History Quiz – Just for Fun

The organized humane movement in the United States began right after the Civil War. From 1866 when the first SPCA was founded until the end of the progressive era around 1920, the three cities that were the center of the humane movement in the United States were New York, Philadelphia, and Boston. Each of these cities had its great leader in humane work. In New York City it was Henry Bergh. In Philadelphia it was Caroline Earle White. In Boston it was George Angell. These three people were the most prominent champions of animal welfare in the United States in the post-Civil-War period.

Today these great leaders are not talked about much and many people are unfamiliar with them. Following is a quiz about them. I hope you find it interesting.

1. Which of the three humane leaders founded the first national humane organization in the United States?

A. Henry Bergh

B. Caroline Earle White

C. George Angell

Answer: A – Henry Bergh, who founded the ASPCA in 1866. Two years later in 1868 White founded the Pennsylvania SPCA and Angell founded the Massachusetts SPCA. In 1869, White founded another SPCA, the Women’s Branch of the Pennsylvania SPCA, after she was precluded from participating in the leadership of the Pennsylvania SPCA due to her gender.

2. Which of the three humane leaders was a vegetarian?

A. Henry Bergh

B. Caroline Earle White

C. George Angell

Answer: B – Caroline Earle White. White worked very hard on humane transport of cattle and other animals from the western plains to slaughterhouses in the midwest and east, but progress was slow. The cruel treatment of meat animals may have been what motivated her to become a vegetarian.

3. Which of the three humane leaders proposed an ordinance in 1880 to allow the mayor to appoint people to catch any cat found in a public area and kill it unless reclaimed by its owner within 3 hours?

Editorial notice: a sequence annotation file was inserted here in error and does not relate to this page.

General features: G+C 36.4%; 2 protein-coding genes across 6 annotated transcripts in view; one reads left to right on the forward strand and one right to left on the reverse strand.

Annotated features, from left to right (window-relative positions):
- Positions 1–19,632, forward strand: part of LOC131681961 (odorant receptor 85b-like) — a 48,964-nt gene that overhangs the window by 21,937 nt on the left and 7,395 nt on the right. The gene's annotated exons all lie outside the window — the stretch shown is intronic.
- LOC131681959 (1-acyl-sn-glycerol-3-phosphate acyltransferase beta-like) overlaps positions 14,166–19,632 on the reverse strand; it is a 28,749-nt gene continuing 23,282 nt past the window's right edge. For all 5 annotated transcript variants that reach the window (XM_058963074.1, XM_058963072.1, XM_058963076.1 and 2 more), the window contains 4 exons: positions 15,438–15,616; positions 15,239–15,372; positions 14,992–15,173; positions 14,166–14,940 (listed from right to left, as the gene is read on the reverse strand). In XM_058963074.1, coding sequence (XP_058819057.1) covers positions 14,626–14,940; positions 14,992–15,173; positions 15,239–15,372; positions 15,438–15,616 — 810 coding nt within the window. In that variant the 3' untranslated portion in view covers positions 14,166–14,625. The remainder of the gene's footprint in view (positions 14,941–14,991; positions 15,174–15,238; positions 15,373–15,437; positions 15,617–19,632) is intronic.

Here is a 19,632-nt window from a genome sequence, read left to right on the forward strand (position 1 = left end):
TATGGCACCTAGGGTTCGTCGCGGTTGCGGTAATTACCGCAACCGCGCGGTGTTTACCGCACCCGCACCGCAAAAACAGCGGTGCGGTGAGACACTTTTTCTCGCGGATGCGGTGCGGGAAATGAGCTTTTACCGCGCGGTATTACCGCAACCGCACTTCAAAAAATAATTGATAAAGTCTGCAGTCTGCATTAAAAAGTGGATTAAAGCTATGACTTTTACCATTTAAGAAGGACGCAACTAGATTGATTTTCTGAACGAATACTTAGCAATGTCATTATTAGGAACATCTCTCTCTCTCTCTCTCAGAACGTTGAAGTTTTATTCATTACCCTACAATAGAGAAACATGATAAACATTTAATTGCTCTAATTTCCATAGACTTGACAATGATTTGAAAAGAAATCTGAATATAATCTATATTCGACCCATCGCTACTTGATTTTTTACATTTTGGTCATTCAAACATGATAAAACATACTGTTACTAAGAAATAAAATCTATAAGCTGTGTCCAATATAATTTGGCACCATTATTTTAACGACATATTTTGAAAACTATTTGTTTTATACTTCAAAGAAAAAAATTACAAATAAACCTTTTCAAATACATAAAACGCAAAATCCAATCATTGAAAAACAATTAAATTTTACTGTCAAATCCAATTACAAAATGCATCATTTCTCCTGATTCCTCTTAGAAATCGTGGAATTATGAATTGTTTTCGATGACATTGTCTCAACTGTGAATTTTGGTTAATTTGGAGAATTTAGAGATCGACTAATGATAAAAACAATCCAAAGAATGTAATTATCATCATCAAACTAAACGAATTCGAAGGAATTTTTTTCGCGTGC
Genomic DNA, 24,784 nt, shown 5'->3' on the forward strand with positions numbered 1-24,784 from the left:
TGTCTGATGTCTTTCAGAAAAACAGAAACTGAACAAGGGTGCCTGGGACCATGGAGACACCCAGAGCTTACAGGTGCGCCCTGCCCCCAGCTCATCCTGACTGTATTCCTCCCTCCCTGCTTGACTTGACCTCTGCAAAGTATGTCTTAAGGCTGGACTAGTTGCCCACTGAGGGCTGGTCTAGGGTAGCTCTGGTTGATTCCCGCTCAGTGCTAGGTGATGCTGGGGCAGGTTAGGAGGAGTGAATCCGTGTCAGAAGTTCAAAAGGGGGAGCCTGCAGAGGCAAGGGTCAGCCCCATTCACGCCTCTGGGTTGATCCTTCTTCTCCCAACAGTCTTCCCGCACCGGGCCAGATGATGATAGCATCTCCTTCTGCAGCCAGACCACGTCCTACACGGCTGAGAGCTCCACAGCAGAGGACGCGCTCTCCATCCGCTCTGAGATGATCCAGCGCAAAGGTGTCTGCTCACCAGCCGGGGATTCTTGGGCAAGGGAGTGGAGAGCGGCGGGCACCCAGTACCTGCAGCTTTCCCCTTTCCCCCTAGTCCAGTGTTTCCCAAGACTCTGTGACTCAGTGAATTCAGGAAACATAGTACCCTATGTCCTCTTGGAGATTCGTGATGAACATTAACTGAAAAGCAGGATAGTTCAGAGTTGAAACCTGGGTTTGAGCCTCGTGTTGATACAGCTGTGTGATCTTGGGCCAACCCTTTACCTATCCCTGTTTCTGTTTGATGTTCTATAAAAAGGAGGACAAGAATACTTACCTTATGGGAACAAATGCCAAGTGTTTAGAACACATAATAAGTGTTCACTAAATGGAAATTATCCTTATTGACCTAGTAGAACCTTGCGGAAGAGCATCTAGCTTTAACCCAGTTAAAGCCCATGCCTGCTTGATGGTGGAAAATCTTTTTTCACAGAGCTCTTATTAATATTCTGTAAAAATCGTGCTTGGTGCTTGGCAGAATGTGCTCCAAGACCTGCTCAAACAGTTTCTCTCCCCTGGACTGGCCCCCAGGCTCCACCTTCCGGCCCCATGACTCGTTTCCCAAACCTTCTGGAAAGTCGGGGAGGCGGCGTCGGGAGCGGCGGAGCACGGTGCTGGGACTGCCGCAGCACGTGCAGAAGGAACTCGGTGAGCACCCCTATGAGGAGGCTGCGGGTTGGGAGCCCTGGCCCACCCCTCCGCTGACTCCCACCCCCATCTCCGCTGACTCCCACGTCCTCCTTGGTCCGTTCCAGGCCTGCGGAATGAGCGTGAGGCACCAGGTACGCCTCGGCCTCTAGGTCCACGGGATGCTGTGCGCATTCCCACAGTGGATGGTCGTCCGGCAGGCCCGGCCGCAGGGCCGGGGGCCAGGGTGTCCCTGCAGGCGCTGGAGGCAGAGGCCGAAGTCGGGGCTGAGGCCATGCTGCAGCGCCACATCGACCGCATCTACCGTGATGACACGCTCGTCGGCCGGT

A. Henry Bergh

B. Caroline Earle White

C. George Angell

Answer: A – Henry Bergh. Bergh’s proposed cat ordinance was criticized by people who feared that the three-hour holding period was not long enough to allow people to reclaim their pets. Bergh stated that the ordinance was “for the sake of suffering humanity as well as the wretched cats.” The ordinance was approved by the New York City aldermen but was never approved and put into effect by the mayor, possibly due to a lack of funds to implement it.

4. Which of the three humane leaders proposed a lecture series at a prominent university that would link the humane movement to other great reform movements of the post-Civil-War era such as women’s suffrage?

A. Henry Bergh

B. Caroline Earle White

C. George Angell

Answer: C – George Angell. He proposed the series of lectures to the president of Harvard.

5. Which of the three humane leaders was successful at persuading the city to allow his or her humane organization to take over the cruel city dog pound?

A. Henry Bergh

B. Caroline Earle White

C. George Angell

Answer: – Caroline Earle White, whose Women’s Branch SPCA took over the Philadelphia city pound in 1870 and replaced it with a shelter. The Philadelphia dog pound had been one of the cruelest in the country, where dogs were held without food and killed by a painful method after their hold period expired, and White took it over to stop the cruelty. Bergh proposed in 1873 to the mayor of New York that the city build a shelter like the one in Philadelphia and allow the ASPCA to run it, but the city declined. Angell believed that there were not enough homeless dogs in Boston to justify building a pound or a shelter.

6. Which of the three humane leaders said that animals had a right to life, liberty, and the pursuit of happiness?

A. Henry Bergh

B. Caroline Earle White

C. George Angell

Answer: B – Caroline Earle White. Although both White and Bergh made “rights” statements about animals, they do not appear to have believed in a literal right to life for animals. In the case of cats and dogs, all three of the humane leaders appear to have accepted the killing of homeless cats and dogs. They probably saw it as a necessity given the lack of any practical method to cut down on breeding (the capability to do mass spaying of dogs and cats would not mature until the 1960s or 1970s), and the public’s intense fear of stray dogs due to the threat of rabies (commercial rabies vaccines for dogs were not available in the 1800s and early 1900s, and post-exposure vaccination for humans was not available until late in the 1800s). The concern of the three humane leaders was not to abolish shelter killing, but to ensure that impoundment and killing be done in a way that was as humane as possible.

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